© 2011 – Routledge
Islamic Law and the Law of Armed Conflict: The Conflict in Pakistan demonstrates how international law can be applied in Muslim states in a way that is compatible with Islamic law. Within this broader framework of compatible application, Niaz A. Shah argues that the Islamic law of qital (i.e. armed conflict) and the law of armed conflict are compatible with each other and that the former can complement the latter at national and regional levels. Shah identifies grey areas in the Islamic law of qital and argues for their expansion and clarification. Shah also calls for new rules to be developed to cover what he calls the blind spots in the Islamic law of qital. He shows how Islamic law and the law of armed conflict could contribute to each other in certain areas, such as, the law of occupation; air and naval warfare; and the use of modern weaponry. Such a contribution is neither prohibited by Islamic law nor by international law.
Shah applies the Islamic law of qital and the law of armed conflict to a live armed conflict in Pakistan and argues that all parties, the Taliban, the security forces of Pakistan and the American CIA, have violated one or more of the applicable laws. He maintains that whilst militancy is a genuine problem, fighting militants does not allow or condone violation of the law.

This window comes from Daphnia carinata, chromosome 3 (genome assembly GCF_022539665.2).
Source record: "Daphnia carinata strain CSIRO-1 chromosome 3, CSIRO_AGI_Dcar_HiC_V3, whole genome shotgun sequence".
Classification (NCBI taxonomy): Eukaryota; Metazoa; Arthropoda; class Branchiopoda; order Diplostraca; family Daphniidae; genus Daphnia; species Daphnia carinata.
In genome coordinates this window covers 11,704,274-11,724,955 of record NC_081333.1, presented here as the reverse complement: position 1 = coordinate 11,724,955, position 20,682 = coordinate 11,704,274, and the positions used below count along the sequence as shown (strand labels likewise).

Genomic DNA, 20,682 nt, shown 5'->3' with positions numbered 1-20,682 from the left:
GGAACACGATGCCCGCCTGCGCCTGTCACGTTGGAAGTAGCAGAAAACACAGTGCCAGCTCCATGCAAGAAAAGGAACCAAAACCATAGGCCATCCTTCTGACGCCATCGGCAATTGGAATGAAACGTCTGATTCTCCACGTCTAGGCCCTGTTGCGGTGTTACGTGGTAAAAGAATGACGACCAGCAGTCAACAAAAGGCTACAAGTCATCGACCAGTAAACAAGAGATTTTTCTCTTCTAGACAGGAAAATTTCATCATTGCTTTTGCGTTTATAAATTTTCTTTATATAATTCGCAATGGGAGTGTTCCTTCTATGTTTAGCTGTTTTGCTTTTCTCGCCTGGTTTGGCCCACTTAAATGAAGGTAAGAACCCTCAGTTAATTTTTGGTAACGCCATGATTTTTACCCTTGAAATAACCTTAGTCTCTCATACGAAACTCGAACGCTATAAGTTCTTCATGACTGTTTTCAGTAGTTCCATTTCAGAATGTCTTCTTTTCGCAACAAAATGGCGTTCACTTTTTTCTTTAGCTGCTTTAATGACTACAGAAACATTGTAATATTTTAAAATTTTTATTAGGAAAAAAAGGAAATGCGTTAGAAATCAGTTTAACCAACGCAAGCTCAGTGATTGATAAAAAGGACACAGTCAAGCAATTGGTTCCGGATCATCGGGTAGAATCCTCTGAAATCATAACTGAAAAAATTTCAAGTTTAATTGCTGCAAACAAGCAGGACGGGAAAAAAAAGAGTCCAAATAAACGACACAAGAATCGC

Islamic Law and the Law of Armed Conflict will be of interest to students and scholars of international law, Islamic law, international relations, security studies and south-east Asian studies.
"Niaz's book is well presented and its arguments are focused, concise and to the point. Besides the use of many acronyms and technical jargon, this book is very readable and easy to follow." - Shahrul Hussain, Markfield Institute for Higher Education, UK; The Muslim World Book Review, 32:1, 2011
1. Introduction Part 1: The Islamic Law of Qital and the Law of Armed Conflict 2. The Islamic Law of Qital 3. The Islamic Law of Qital among Muslims 4. The Islamic Law of Qital and the Law of Armed Conflict Part 2: The Armed Conflict in Pakistan 5. Fighting the Taliban: A Legal Perspective 6. War Crimes in the Armed Conflict in Pakistan Part 3: Concluding Remarks 7. Concluding Remarks